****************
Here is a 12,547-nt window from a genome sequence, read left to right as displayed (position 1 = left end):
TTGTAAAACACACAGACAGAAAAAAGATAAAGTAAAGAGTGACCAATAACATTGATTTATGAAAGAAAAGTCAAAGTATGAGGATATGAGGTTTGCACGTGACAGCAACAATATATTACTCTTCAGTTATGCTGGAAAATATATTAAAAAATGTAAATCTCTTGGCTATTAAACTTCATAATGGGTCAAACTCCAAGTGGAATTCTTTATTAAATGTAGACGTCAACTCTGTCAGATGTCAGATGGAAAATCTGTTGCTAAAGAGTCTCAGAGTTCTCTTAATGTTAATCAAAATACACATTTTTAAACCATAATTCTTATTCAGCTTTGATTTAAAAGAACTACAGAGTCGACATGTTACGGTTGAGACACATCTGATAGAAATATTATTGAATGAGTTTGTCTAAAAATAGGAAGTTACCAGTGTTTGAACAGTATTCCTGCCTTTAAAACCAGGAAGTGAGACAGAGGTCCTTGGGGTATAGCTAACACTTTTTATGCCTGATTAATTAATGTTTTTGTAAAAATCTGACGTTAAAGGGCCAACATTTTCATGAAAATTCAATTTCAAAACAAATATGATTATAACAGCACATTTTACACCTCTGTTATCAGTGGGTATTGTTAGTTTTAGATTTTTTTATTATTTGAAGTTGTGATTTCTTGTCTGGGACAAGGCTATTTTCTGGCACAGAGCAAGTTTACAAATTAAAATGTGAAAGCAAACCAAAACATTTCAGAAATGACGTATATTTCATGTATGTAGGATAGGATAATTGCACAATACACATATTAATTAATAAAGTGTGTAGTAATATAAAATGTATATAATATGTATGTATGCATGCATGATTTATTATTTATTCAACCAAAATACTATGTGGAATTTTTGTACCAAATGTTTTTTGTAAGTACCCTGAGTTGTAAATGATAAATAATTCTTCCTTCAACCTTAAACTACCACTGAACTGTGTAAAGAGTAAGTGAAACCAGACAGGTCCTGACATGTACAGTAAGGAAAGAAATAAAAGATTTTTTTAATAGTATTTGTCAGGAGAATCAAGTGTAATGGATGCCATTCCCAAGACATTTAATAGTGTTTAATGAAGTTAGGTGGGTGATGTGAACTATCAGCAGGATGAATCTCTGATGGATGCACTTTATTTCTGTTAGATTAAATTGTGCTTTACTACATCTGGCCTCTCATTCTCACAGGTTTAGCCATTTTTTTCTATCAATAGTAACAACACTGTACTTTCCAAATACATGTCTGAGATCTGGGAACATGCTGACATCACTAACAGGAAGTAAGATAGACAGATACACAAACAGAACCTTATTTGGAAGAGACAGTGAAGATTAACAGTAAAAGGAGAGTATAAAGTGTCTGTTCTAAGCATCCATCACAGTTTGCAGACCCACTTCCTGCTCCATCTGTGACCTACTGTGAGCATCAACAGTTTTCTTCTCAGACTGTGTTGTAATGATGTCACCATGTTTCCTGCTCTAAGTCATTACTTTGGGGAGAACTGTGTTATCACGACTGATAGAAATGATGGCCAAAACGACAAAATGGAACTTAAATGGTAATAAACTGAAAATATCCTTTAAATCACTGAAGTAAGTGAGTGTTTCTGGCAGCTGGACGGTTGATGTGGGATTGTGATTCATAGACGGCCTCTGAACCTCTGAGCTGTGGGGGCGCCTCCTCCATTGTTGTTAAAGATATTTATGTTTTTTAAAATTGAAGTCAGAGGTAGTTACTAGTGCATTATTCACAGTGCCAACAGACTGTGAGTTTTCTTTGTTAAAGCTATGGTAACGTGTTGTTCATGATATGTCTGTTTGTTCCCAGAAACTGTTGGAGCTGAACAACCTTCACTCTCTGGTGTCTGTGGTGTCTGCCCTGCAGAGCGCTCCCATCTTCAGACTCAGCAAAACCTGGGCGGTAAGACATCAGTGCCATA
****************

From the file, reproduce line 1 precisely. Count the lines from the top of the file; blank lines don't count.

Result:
Here is a 12,547-nt window from a genome sequence, read left to right as displayed (position 1 = left end):